Donald Trump's Friend Boris Johnson Taking Over as U.K. PM: 'Dude, We're Going to Energize the Country'

Boris Johnson, a man U.S. President Donald Trump describes as his friend, will take over as the U.K.'s new prime minister after winning the Conservative Party's leadership contest to replace the outgoing Theresa May.

"Deliver Brexit, unite the country, and defeat [Labour leader] Jeremy Corbyn—and that is what we're going to do," Johnson told fellow Conservatives in his victory speech at Westminster, London, on Tuesday.

Johnson noted that the Conservative Party's mantra to deliver, unite, and defeat spelled "dud," an unfortunate acronym. But to this he added an "e" for "energize," and said: "I say to all the doubters: Dude, we're going to energize the country."

Shortly after Johnson's victory, Trump tweeted to congratulate him: "He will be great!"

May's premiership came crashing down after her repeated failure to get her unpopular Brexit deal to leave the European Union through Parliament, which time and again rejected her proposals. Over time, she lost the support of voters and then her party, and leaves office with a terrible approval rating.

Johnson, an eccentric and divisive figure in British politics, who campaigned to leave the EU during the 2016 referendum, promised to deliver the twice-delayed Brexit by no later than October 31, with or without a deal.

He fought off the British Foreign Secretary Jeremy Hunt—who campaigned against Brexit, but now wants to leave with a deal to deliver on the referendum result—in the final stage of the party's leadership contest. Around 87 percent of the 160,000 Tories eligible to vote turned out. Johnson secured more than 92,000 votes.

May will formally resign as prime minister on Wednesday after taking part in her last Prime Minister's Questions in Parliament. She will head to Buckingham Palace to tender her resignation with the Queen.

Johnson, a socially-liberal former Mayor of London, will then arrive at the Palace to be appointed prime minister by the monarch. The Conservatives have a tiny majority in the British Parliament, requiring, in practice, government-by-consensus.

A charismatic and well-known figure, Johnson is seen by supporters as the only hope the Conservative Party has of keeping it in government as its support in the polls sinks to historic lows. They hope that his personality and drive to deliver Brexit-at-all-costs will be enough.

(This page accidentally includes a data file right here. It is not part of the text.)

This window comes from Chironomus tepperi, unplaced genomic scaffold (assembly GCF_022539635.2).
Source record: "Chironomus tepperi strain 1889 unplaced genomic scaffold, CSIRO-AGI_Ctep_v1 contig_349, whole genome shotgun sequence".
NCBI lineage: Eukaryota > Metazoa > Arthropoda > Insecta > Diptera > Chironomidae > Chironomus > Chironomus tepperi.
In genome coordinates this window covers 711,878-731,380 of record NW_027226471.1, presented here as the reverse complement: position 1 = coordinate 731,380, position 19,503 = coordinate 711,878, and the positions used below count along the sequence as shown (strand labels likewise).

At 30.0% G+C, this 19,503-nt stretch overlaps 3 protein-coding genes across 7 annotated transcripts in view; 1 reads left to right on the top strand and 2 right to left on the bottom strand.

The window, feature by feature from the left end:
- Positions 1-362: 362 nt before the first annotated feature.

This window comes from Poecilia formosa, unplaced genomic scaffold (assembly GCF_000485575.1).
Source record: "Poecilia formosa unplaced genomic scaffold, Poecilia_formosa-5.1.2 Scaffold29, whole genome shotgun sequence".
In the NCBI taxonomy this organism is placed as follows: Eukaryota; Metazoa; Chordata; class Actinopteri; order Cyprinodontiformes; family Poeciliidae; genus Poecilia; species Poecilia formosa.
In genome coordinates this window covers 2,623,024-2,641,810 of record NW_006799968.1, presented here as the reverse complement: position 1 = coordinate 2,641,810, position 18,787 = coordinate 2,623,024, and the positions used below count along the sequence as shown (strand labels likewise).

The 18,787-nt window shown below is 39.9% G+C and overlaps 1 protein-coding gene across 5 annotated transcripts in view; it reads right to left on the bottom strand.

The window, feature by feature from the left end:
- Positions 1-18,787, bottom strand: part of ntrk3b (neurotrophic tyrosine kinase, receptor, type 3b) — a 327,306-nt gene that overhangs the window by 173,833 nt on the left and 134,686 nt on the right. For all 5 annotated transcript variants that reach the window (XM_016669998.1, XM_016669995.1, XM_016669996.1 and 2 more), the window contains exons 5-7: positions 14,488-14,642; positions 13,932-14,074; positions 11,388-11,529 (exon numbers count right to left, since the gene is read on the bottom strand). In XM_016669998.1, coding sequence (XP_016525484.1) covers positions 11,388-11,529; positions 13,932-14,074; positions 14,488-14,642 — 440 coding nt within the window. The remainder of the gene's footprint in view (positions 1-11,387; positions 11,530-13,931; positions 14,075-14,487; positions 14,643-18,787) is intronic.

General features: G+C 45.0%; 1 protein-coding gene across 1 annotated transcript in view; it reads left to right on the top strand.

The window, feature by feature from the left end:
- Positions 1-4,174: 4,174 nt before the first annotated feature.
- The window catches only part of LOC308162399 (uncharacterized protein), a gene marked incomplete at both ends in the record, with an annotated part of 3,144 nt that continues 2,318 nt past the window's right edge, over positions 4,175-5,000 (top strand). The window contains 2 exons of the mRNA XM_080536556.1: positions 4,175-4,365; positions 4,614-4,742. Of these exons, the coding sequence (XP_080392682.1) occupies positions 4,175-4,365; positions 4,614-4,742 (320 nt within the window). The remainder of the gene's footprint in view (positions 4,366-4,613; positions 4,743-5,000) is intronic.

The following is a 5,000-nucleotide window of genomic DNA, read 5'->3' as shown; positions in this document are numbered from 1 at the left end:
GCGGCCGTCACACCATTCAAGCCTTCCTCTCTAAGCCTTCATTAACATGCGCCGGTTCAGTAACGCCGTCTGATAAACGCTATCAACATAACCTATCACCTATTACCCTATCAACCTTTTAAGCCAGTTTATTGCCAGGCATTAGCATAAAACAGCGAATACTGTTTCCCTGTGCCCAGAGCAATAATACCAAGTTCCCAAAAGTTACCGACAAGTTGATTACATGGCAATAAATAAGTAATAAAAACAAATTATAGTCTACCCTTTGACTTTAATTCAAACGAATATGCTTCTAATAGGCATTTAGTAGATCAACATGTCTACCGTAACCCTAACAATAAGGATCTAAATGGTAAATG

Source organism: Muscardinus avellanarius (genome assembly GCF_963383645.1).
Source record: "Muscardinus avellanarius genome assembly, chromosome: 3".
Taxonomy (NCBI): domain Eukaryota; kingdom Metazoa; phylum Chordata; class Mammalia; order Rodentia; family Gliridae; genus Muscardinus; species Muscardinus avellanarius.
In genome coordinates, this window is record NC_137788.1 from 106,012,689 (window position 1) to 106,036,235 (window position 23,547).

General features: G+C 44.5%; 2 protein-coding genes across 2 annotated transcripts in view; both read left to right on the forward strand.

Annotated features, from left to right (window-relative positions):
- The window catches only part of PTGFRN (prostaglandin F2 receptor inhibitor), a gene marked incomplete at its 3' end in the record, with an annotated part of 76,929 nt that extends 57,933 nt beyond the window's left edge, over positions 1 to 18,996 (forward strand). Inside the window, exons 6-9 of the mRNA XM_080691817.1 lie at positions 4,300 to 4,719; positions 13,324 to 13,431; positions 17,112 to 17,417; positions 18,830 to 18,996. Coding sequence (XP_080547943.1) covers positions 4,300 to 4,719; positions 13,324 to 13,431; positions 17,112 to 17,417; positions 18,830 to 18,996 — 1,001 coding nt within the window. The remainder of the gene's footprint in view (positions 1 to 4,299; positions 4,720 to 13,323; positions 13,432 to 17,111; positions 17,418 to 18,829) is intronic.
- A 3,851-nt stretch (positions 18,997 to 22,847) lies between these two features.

The graphic below, provided by Statista, illustrates British public confidence in the U.K. leaving the EU on October 31.

Britain Brexit Confidence EU Statista
British public confidence in the U.K. leaving the EU on October 31. Statista

But to his opponents, Johnson is a politician fueled by little more than personal ambition, a shallow man whose political beliefs are malleable and whose legacy as London mayor is at best trivial, and at worst a record of incompetent leadership.

A general election is now widely seen as inevitable if not this Autumn, then by the Spring. Parliament is deadlocked over the issue of Brexit, unable to agree on a path forward other than rejecting a no deal scenario.

Johnson has flirted with the controversial idea of proroguing Parliament—temporarily closing it as though it were a normal recess—to force a no deal Brexit through by default when the Halloween deadline passes.

Ahead of Johnson's selection as leader, several current serving members of the government have resigned, citing their differences with his views on Brexit, and that they could not support a no deal scenario.

While he was Mayor of London, Johnson made derogatory remarks about the then-presidential candidate Trump, accusing him of being "out of his mind," of "stupefying ignorance," and of being "unfit" for high office.

But Trump and Johnson have since warmed to each other after the latter became Britain's foreign secretary in 2016, a role he held for two years until he resigned over May's handling of Brexit.

Like Trump, Johnson has a history of making outrageous and offensive comments sparking accusations of racism, homophobia, and misogyny.

Johnson, a former journalist, has, for example, referred to homosexual men as "tank-topped bumboys," and in a satirical piece about former British Prime Minister Tony Blair, described Commonwealth Africans as "flag-waving piccannines" with "watermelon smiles."

The new prime minister was also born in New York City and held U.S. citizenship until he relinquished it in 2016 after the Internal Revenue Service hit him with a tax bill over the sale of his property in North London.

Boris Johnson UK PM Trump friend
Conservative leadership candidate Boris Johnson leaves his campaign offices in Westminster in Central London on July 22, 2019 on the eve of the announcement of the winner of the Conservative Party leadership contest. TOLGA AKMEN/AFP/Getty Images

This article was updated to include a tweet by President Trump, and an infographic.